Dog owners tend to be fitter than people who do not have a pet because of the amount of walking they do with their animal, according to a study published in the Journal of Physical Activity and Health.
In addition the report goes on to say that those who regularly exercise their dogs are also 34 per cent more likely to reach recommended exercise levels.
Researcher Dr Matthew Reeves, from Michigan State University, believes promoting dog ownership may help people to lead healthier lifestyles. ‘There is no magic bullet in getting people to reach those benchmarks,’ he said. ‘But owning and walking a dog has a measurable impact.
‘Walking is the simplest and most accessible form of physical activity available to people. So health campaigns promoting ownership of a dog and dog walking may be a logical way to increase physical activity.’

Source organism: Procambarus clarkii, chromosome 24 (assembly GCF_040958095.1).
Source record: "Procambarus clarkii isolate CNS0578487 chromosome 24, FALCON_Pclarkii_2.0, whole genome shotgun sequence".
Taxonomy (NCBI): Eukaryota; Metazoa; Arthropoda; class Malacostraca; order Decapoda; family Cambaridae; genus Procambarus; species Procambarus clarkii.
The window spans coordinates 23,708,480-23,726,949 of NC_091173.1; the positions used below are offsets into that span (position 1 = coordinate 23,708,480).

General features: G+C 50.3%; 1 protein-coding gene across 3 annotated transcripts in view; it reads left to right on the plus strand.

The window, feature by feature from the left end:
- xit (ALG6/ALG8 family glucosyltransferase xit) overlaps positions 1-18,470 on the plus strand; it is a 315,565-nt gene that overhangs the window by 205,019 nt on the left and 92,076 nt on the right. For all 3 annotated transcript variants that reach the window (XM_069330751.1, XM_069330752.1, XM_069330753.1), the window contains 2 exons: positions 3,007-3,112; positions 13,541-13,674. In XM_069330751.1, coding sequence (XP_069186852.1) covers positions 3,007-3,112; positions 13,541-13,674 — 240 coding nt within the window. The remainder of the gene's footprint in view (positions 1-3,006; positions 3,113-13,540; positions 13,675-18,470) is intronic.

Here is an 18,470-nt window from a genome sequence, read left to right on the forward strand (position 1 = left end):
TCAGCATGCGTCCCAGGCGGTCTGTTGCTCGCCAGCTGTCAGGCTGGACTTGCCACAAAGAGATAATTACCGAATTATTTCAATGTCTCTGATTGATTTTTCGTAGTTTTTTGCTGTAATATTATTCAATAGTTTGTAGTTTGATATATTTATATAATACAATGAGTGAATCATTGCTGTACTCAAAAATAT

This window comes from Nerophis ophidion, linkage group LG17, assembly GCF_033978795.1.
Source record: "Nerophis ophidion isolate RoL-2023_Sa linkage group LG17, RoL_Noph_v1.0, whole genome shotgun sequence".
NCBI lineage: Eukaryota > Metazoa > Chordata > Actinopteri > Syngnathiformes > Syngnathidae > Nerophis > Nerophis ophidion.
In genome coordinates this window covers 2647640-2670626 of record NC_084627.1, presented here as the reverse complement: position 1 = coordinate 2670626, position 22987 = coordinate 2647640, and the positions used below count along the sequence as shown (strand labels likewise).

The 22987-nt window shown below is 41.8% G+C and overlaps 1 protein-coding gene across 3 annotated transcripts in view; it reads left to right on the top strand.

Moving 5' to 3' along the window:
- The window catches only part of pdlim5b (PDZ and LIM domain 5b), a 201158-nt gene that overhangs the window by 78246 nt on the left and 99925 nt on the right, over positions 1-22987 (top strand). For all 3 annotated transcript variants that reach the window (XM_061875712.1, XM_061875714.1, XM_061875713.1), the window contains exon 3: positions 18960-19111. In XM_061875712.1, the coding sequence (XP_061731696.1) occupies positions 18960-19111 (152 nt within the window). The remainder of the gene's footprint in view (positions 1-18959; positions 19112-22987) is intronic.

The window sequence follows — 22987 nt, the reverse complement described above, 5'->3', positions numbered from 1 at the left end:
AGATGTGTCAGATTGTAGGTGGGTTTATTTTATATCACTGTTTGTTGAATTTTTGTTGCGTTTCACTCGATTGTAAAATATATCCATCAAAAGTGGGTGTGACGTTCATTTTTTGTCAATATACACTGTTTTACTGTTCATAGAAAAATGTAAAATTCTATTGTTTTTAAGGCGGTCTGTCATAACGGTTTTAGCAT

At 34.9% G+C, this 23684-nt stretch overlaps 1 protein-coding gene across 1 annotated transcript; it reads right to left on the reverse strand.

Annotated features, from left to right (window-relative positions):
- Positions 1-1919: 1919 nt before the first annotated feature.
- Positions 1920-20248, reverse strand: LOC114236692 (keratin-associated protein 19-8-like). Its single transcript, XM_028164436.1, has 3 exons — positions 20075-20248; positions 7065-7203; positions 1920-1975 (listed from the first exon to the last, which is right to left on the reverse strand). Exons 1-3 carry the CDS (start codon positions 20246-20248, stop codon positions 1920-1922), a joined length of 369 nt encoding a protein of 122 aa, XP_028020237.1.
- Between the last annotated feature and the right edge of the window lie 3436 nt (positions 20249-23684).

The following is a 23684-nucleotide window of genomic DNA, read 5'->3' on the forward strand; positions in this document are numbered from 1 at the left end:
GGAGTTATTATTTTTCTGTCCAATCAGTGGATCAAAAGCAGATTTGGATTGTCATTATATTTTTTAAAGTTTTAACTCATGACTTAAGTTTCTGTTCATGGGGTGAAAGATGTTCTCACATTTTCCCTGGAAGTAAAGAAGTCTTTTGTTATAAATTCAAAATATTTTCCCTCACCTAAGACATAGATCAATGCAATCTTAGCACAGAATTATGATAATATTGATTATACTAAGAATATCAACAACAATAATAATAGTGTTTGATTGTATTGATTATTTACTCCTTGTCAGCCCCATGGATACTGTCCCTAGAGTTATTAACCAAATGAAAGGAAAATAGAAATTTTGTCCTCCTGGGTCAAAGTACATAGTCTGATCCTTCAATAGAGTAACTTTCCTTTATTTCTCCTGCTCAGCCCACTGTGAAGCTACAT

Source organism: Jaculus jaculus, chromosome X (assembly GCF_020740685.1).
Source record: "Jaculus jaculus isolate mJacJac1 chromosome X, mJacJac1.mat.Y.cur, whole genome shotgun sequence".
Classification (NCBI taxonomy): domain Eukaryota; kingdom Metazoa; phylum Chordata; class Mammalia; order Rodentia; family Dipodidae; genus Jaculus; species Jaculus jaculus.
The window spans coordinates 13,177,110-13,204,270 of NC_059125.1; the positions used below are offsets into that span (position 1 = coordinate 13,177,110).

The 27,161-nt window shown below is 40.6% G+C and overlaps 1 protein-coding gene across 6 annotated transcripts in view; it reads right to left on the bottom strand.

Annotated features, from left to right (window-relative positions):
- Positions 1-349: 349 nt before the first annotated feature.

It is recommended that every week everyone should get at least 150 minutes of physical activity such as walking, jogging, gardening or dancing.
The researchers found that up to two thirds of dog owners walk their dogs regularly and these people end up exercising for about an hour longer each week than those who own dogs but do not walk them.
In addition, the study found that those with larger dogs engage in more walking than those who own small breeds.